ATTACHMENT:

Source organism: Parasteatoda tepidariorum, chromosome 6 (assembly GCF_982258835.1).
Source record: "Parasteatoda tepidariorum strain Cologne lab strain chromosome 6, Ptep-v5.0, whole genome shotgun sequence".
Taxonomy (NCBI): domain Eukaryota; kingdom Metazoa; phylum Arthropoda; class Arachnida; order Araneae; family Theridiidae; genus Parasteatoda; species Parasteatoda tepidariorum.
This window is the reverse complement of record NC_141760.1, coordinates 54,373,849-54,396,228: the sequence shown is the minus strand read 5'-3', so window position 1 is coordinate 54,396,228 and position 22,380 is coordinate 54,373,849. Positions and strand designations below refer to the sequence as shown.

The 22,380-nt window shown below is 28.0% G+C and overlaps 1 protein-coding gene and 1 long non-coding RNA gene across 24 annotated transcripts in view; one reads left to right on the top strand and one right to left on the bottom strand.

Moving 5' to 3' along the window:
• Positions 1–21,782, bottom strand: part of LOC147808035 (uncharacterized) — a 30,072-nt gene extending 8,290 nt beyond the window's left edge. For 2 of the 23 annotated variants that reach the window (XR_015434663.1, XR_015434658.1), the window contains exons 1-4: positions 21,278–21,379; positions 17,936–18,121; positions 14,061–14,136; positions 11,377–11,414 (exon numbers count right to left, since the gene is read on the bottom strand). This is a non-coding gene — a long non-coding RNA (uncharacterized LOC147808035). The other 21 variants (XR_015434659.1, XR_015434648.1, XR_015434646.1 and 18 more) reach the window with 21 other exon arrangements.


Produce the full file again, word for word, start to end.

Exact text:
Source organism: Parasteatoda tepidariorum, chromosome 6 (assembly GCF_982258835.1).
Source record: "Parasteatoda tepidariorum strain Cologne lab strain chromosome 6, Ptep-v5.0, whole genome shotgun sequence".
Taxonomy (NCBI): domain Eukaryota; kingdom Metazoa; phylum Arthropoda; class Arachnida; order Araneae; family Theridiidae; genus Parasteatoda; species Parasteatoda tepidariorum.
This window is the reverse complement of record NC_141760.1, coordinates 54,373,849-54,396,228: the sequence shown is the minus strand read 5'-3', so window position 1 is coordinate 54,396,228 and position 22,380 is coordinate 54,373,849. Positions and strand designations below refer to the sequence as shown.

The 22,380-nt window shown below is 28.0% G+C and overlaps 1 protein-coding gene and 1 long non-coding RNA gene across 24 annotated transcripts in view; one reads left to right on the top strand and one right to left on the bottom strand.

Moving 5' to 3' along the window:
• Positions 1–21,782, bottom strand: part of LOC147808035 (uncharacterized) — a 30,072-nt gene extending 8,290 nt beyond the window's left edge. For 2 of the 23 annotated variants that reach the window (XR_015434663.1, XR_015434658.1), the window contains exons 1-4: positions 21,278–21,379; positions 17,936–18,121; positions 14,061–14,136; positions 11,377–11,414 (exon numbers count right to left, since the gene is read on the bottom strand). This is a non-coding gene — a long non-coding RNA (uncharacterized LOC147808035). The other 21 variants (XR_015434659.1, XR_015434648.1, XR_015434646.1 and 18 more) reach the window with 21 other exon arrangements.